Owens, raised in Marianna, Florida, has relatives who witnessed the brutal killing of Claude Neal in 1934, one of the last of the “spectacle lynchings” that drew thousands of onlookers — some of whom came by invitation. In American Ghost her fourth novel, Owens unpacks that history via a relationship between a troubled Pentecostal teenager, Jolie Hoyt, and Sam Lense, a Jewish fieldworker conducting research on Indian tribes in her “backwoods Cracker paradise”. The time is 1996. The place, Hendrix, Florida.
Jolie hails from old-blood, Scotch-Indian-”low-country geechees” who date back to the founding of Hendrix and are said to be “swamp running savages” with no love for outsiders. Sam’s well-kept secret is that his great-grandfather, a Lithuanian refugee, was the storekeeper whose shooting death triggered the lynching.
After grilling Jolie’s father and uncles about the incident, Sam accepts an invitation to accompany them on a fishing trip, during which he has a near-fatal accident that inspires him to leave town. Years later, an encounter with a elderly black man brings him back to Hendrix — where the town’s shameful secret finally worms its way into the light.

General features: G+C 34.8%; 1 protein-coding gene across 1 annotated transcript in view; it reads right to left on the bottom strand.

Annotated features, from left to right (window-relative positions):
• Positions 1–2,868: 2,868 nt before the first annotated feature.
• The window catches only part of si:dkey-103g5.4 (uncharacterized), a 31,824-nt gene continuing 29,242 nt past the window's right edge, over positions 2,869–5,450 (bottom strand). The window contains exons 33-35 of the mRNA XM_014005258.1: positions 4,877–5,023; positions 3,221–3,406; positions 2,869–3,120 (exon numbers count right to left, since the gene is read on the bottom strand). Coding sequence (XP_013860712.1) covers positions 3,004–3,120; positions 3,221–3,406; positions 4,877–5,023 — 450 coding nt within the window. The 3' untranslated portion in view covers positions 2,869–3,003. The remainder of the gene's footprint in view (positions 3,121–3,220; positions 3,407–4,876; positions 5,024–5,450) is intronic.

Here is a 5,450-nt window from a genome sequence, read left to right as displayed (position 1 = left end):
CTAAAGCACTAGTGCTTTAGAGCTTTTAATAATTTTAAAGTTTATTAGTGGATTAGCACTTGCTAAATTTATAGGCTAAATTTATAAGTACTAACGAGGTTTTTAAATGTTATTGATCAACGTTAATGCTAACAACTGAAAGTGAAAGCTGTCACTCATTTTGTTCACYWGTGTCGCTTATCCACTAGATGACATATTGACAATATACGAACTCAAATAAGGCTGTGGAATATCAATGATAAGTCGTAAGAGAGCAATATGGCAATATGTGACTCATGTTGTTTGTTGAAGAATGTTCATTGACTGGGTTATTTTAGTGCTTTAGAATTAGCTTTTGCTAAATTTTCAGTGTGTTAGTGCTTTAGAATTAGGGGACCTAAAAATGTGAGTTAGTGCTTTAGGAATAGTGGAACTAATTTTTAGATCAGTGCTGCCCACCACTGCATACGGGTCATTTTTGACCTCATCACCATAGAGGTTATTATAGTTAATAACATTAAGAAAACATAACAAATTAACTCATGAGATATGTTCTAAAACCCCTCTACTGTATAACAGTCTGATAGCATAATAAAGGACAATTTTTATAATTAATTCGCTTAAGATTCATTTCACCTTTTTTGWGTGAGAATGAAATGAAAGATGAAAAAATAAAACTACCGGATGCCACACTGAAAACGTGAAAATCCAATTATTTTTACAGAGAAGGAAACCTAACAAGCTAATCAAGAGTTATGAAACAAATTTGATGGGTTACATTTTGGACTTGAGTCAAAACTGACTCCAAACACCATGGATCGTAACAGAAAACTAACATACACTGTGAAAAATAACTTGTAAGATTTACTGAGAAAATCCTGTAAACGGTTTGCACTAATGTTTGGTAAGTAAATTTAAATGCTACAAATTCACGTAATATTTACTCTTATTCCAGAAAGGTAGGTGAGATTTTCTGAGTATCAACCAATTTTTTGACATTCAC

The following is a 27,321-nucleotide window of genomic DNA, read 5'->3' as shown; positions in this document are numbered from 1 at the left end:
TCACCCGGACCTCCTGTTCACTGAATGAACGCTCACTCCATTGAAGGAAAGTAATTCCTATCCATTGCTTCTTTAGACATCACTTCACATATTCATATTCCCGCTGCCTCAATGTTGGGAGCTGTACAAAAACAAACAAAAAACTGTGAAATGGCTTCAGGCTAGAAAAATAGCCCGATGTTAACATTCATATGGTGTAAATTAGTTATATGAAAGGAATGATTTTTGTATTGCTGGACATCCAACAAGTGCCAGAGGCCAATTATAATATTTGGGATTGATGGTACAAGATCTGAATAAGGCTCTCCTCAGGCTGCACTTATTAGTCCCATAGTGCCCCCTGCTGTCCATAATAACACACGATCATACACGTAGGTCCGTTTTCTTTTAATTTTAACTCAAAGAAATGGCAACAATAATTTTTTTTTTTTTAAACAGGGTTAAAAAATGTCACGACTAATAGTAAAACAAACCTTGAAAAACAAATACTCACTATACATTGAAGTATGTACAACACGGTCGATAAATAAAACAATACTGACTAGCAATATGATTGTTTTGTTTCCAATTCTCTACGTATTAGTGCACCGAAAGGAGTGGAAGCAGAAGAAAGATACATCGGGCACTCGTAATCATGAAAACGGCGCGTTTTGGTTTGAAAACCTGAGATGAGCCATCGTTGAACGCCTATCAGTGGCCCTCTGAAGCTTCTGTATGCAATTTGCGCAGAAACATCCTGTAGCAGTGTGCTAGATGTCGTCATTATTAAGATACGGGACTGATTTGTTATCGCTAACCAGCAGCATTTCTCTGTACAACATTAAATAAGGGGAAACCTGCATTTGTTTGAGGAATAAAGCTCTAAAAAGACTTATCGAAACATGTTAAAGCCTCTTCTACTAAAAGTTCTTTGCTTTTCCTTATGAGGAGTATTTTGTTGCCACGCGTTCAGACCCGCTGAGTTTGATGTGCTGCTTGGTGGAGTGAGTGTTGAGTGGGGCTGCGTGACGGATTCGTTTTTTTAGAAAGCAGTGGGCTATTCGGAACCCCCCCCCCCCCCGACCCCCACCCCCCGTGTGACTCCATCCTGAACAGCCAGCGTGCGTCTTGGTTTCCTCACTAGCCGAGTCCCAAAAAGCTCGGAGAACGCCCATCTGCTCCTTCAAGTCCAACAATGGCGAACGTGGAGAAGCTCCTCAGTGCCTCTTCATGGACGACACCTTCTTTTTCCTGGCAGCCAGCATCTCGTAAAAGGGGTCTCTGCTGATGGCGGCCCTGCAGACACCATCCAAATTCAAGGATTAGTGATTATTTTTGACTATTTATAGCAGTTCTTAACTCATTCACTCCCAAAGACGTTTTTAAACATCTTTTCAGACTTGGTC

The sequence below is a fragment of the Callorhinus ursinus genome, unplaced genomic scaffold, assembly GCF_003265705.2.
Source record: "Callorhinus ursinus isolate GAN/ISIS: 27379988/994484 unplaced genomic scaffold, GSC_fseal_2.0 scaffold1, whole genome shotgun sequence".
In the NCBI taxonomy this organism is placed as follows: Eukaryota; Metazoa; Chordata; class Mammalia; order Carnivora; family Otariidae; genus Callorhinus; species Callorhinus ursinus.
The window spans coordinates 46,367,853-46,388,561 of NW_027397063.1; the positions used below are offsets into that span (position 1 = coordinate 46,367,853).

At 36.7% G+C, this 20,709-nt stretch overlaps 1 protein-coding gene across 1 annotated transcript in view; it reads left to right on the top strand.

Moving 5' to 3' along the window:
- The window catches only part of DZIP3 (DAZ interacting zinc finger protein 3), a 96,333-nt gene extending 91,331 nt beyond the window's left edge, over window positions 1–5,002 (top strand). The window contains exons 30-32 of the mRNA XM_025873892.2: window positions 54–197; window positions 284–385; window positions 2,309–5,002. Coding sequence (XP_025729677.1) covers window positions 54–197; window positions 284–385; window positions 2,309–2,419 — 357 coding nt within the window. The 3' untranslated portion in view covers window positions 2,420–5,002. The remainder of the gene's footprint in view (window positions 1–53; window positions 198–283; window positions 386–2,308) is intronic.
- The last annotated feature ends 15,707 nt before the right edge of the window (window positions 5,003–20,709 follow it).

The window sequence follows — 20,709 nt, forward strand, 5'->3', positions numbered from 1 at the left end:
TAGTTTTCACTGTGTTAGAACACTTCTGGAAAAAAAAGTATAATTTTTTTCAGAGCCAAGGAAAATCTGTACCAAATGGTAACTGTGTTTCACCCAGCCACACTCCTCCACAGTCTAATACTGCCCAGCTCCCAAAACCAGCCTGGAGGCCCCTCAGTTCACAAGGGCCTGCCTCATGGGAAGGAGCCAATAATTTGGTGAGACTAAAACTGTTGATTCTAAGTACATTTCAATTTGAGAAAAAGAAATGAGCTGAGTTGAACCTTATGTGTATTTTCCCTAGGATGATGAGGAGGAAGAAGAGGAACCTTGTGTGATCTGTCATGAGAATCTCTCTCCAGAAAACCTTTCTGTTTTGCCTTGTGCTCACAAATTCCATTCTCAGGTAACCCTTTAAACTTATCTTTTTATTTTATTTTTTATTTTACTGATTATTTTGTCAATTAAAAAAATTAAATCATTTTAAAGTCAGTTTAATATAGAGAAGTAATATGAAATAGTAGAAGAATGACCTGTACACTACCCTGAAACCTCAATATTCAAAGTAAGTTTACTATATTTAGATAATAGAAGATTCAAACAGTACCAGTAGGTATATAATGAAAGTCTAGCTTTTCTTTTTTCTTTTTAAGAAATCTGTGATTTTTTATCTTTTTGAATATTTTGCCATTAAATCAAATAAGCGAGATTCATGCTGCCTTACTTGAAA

Owens’ detailed and well-researched portrait of west Florida bloodlines benefits from her obvious affection for its cast of colorful characters, and her descriptions of small-town life are a joy to read: “He just followed along, holding the door as they entered the sizzling glory of the old Formica-and-linoleum café, frequented by fans of grease and good value.”
Midway through the novel, one of two elderly African-American brothers who return to Hendrix for a valuable relic from the lynching, observes that the murder has never been redressed: “No celebrated injustice had long been set to right with reparations and an official apology — or neatly tied up with a Hollywood ending.” Don’t expect any here, either. If there’s any redemption, it’s in the details — rich and at times almost too real to have been invented — that unearth the culpable townspeople, and in the relationship between Jolie and Sam, who take it on themselves to make amends.